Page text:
The way they are able to be so convincing is down to the massive amounts of data that they are trained on. Consider that the initial model ChatGPT was trained on included more than 1 million datasets from a wide variety of sources. This is equivalent to around 300 hundred years’ worth of language.   

With this in mind, here are some things they do well:  

  • Ability to generate natural language text: LLMs generate coherent and fluent natural language text, which has many applications for content creation, such as chatbots and text generation for writing tasks  
  • Ability to generate images, video and code  
  • High accuracy in selected NLP tasks, such as sentiment analysis, summarization and machine translation  

Understand the Limitations and Risks of LLMs 

To understand the risks and limitations of LLMs in business, it’s important to recognize that certain features are inherent because of how they are built and trained:  

  • They lack logic or intelligent thought   
  • They lack human-like reasoning skills  
  • Answers and responses cannot be explained  
  • What they “know” depends on the data they were trained on  
  • They are energy-intensive and compute-intensive: i.e., expensive to run  

These features make the technology useful for generating new ideas, which is great for generating first drafts or even for generating code. However, it leads to many now well-publicized and discussed risks.     

Since ChatGPT was first released, companies like OpenAI have added some human-supervised training (reinforcement learning with human feedback) to current iterations of GPT. However, significant risks around bias, personal data protection and copyright remain. Pending the outcome of certain legal cases and regulation around the world, their use could eventually become a real compliance issue.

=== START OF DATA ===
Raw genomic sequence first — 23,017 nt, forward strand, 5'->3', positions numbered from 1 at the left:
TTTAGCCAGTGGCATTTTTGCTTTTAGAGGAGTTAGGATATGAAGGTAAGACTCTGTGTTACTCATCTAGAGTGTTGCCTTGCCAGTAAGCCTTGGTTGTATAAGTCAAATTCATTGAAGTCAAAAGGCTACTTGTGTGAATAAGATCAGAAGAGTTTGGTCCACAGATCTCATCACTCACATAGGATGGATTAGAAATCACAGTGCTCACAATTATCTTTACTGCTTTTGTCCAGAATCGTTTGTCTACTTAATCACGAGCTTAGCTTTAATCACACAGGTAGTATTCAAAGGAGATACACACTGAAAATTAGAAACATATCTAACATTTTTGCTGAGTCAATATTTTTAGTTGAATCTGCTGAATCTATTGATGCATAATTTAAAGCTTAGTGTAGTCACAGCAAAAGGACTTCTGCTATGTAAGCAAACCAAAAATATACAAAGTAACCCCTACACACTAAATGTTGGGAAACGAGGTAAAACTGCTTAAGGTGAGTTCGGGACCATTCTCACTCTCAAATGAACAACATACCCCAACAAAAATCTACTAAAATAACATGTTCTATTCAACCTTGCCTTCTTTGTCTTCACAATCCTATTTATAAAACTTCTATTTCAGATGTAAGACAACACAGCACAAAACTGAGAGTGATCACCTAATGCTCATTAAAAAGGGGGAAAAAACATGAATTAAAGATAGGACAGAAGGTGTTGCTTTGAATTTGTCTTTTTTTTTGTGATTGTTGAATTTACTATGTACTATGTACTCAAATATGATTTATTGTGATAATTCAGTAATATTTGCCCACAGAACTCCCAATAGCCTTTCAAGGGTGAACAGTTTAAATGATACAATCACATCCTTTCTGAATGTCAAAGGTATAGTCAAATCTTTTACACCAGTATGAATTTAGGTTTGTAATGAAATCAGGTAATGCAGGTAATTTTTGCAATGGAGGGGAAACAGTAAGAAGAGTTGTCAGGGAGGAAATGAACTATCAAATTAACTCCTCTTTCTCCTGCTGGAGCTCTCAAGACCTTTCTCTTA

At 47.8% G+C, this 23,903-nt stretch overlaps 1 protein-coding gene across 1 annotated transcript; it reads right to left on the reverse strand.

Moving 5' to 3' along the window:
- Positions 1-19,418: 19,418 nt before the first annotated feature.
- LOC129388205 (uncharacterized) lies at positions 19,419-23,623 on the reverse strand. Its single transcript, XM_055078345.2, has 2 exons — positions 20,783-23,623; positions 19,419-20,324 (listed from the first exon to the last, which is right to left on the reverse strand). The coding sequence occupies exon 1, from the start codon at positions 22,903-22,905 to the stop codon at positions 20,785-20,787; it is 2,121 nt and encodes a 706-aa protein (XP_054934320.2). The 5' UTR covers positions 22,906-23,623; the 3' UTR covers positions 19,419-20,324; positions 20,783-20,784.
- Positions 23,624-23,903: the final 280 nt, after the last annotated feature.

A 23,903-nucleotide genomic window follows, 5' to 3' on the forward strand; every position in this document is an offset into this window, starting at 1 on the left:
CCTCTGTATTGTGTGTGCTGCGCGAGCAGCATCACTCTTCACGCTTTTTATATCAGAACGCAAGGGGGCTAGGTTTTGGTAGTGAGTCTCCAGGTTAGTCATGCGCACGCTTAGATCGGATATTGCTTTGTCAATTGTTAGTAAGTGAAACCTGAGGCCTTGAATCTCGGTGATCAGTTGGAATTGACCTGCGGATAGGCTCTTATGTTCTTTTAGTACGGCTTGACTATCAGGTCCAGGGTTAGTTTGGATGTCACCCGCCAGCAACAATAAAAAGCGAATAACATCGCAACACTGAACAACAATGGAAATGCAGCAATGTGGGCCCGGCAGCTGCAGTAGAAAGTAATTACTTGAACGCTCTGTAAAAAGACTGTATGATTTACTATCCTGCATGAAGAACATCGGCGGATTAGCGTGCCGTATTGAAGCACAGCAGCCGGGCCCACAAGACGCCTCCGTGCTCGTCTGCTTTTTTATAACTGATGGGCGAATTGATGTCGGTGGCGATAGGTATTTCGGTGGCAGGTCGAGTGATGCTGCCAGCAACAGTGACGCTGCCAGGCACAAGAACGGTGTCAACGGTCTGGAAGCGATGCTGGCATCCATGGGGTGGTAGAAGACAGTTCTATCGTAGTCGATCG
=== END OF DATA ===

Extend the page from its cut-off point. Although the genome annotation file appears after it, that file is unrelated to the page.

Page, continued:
At the end of the day, having a “ground truth” in models that have been trained on billions of parameters of data is always going to be difficult. Having guardrails or other controls in place to ensure that the output is correct is one way to approach this. Still, this can be resource intensive, and it doesn’t eliminate the risks.   

For example, the U.S. Consumer Financial Protection Bureau recently warned banks that AI-enabled chatbots would be held accountable for bad advice. Essentially, the black box nature of any machine learning model means that retraining will be difficult. For large language models, the scale of the data makes this infinitely more time consuming and expensive: “To put this investment in context, AI21 Labs estimated that Google spent approximately $10 million for training BERT and OpenAI spent $12 million on a single training run for GPT-3.2 (Note that it takes multiple rounds of training for a successful LLM.”  

Focus on What Matters for Your Business   

Don’t confuse success with just having generative AI.   

As we like to say for any business challenge, focus on the problem that you need to solve and then find the right tool for the job. As we mentioned above, the starting point in this context is language. Show us any process or workflow that contains complex language at any volume that is valuable to you.  

For example, if you have 50 or more people working routinely on a language-intensive process, this is probably valuable for your organization. Here, domain understanding is absolutely critical, and you have to be able to understand any AI technology in the context of the domains that matter to you.  

Industries like insurance and pharma and life sciences have some very standardized text-based workflows where you want to capture information in an accurate and consistent way. These are both industries that contain a lot of intellectual property and personally identifiable information—things that require significant privacy and security controls, even regulatory controls.